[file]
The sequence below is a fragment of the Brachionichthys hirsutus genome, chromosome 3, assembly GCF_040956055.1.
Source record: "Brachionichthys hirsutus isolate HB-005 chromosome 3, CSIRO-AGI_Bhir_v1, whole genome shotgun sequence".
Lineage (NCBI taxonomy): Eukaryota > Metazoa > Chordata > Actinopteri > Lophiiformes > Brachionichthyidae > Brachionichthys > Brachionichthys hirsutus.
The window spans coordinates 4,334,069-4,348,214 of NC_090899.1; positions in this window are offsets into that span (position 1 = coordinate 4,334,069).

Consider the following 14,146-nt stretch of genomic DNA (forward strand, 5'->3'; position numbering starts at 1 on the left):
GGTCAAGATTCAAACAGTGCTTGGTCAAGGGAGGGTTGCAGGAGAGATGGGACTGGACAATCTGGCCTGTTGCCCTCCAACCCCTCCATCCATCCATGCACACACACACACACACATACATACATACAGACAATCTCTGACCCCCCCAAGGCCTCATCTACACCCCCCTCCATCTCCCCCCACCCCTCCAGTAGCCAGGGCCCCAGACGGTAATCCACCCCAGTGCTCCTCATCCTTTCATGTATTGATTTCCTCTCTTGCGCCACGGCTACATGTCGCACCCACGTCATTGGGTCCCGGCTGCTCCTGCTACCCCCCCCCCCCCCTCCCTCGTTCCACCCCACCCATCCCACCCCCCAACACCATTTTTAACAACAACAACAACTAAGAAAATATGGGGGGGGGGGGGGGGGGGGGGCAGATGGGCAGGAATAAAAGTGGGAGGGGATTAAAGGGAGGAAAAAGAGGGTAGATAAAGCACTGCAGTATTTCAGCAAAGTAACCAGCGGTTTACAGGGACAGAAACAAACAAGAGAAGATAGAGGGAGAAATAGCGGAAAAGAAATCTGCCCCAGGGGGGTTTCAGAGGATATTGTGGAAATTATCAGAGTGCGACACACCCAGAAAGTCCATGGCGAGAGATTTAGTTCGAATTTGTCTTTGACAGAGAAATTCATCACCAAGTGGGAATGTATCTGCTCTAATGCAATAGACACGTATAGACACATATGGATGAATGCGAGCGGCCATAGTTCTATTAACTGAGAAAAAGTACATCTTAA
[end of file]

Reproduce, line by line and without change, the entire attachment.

The sequence below is a fragment of the Brachionichthys hirsutus genome, chromosome 3, assembly GCF_040956055.1.
Source record: "Brachionichthys hirsutus isolate HB-005 chromosome 3, CSIRO-AGI_Bhir_v1, whole genome shotgun sequence".
Lineage (NCBI taxonomy): Eukaryota > Metazoa > Chordata > Actinopteri > Lophiiformes > Brachionichthyidae > Brachionichthys > Brachionichthys hirsutus.
The window spans coordinates 4,334,069-4,348,214 of NC_090899.1; positions in this window are offsets into that span (position 1 = coordinate 4,334,069).

Consider the following 14,146-nt stretch of genomic DNA (forward strand, 5'->3'; position numbering starts at 1 on the left):
GGTCAAGATTCAAACAGTGCTTGGTCAAGGGAGGGTTGCAGGAGAGATGGGACTGGACAATCTGGCCTGTTGCCCTCCAACCCCTCCATCCATCCATGCACACACACACACACACATACATACATACAGACAATCTCTGACCCCCCCAAGGCCTCATCTACACCCCCCTCCATCTCCCCCCACCCCTCCAGTAGCCAGGGCCCCAGACGGTAATCCACCCCAGTGCTCCTCATCCTTTCATGTATTGATTTCCTCTCTTGCGCCACGGCTACATGTCGCACCCACGTCATTGGGTCCCGGCTGCTCCTGCTACCCCCCCCCCCCCCTCCCTCGTTCCACCCCACCCATCCCACCCCCCAACACCATTTTTAACAACAACAACAACTAAGAAAATATGGGGGGGGGGGGGGGGGGGGGGCAGATGGGCAGGAATAAAAGTGGGAGGGGATTAAAGGGAGGAAAAAGAGGGTAGATAAAGCACTGCAGTATTTCAGCAAAGTAACCAGCGGTTTACAGGGACAGAAACAAACAAGAGAAGATAGAGGGAGAAATAGCGGAAAAGAAATCTGCCCCAGGGGGGTTTCAGAGGATATTGTGGAAATTATCAGAGTGCGACACACCCAGAAAGTCCATGGCGAGAGATTTAGTTCGAATTTGTCTTTGACAGAGAAATTCATCACCAAGTGGGAATGTATCTGCTCTAATGCAATAGACACGTATAGACACATATGGATGAATGCGAGCGGCCATAGTTCTATTAACTGAGAAAAAGTACATCTTAA